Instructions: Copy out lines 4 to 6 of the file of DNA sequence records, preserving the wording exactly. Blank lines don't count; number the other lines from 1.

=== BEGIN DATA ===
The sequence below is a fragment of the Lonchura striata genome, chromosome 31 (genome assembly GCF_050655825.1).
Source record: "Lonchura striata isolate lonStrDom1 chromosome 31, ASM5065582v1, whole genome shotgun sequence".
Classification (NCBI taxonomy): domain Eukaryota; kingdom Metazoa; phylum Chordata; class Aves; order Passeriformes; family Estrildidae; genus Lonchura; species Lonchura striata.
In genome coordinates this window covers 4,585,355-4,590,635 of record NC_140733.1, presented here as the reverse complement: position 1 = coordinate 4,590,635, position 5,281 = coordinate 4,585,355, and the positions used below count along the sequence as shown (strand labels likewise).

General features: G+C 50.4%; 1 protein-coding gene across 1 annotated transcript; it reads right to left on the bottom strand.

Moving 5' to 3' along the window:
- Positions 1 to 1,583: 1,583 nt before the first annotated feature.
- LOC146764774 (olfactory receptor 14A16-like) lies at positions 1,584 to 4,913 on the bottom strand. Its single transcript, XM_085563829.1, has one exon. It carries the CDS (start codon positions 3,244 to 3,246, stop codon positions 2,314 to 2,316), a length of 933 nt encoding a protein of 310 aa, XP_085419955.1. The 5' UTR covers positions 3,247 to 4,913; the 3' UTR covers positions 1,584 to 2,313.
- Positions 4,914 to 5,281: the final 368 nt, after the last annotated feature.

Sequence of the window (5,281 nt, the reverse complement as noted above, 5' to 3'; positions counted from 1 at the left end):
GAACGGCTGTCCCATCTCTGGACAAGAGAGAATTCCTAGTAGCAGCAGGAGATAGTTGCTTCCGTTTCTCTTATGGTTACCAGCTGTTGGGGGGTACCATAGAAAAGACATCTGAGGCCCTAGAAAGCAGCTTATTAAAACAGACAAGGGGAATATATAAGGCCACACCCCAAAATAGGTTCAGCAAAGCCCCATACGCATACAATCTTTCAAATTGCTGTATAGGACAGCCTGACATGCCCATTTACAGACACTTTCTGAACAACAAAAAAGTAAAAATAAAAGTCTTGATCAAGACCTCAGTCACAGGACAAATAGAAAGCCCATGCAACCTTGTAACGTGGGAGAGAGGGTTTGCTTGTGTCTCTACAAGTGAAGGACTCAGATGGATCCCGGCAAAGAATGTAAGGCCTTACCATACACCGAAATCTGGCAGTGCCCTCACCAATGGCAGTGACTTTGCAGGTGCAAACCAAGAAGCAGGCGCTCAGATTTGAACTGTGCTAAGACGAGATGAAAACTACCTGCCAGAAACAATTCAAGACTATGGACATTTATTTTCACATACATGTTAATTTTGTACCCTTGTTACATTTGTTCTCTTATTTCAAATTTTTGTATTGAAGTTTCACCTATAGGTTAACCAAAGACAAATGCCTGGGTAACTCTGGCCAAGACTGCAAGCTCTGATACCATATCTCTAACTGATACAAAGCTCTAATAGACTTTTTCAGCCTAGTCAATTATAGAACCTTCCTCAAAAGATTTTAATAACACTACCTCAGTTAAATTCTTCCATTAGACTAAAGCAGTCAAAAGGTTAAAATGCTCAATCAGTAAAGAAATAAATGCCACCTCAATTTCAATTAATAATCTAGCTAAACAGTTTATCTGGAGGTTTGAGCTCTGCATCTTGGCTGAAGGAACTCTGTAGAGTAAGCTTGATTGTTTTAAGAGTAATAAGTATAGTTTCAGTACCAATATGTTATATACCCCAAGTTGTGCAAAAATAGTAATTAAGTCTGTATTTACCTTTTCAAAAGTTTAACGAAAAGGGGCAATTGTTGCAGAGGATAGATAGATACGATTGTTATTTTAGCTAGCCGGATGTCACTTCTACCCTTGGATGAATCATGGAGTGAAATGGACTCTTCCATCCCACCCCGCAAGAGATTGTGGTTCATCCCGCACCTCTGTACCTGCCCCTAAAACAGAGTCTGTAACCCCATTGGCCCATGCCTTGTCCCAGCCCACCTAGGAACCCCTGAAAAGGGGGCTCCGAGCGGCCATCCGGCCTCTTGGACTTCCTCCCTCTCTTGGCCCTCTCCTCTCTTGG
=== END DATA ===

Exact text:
In genome coordinates this window covers 4,585,355-4,590,635 of record NC_140733.1, presented here as the reverse complement: position 1 = coordinate 4,590,635, position 5,281 = coordinate 4,585,355, and the positions used below count along the sequence as shown (strand labels likewise).

General features: G+C 50.4%; 1 protein-coding gene across 1 annotated transcript; it reads right to left on the bottom strand.

Moving 5' to 3' along the window: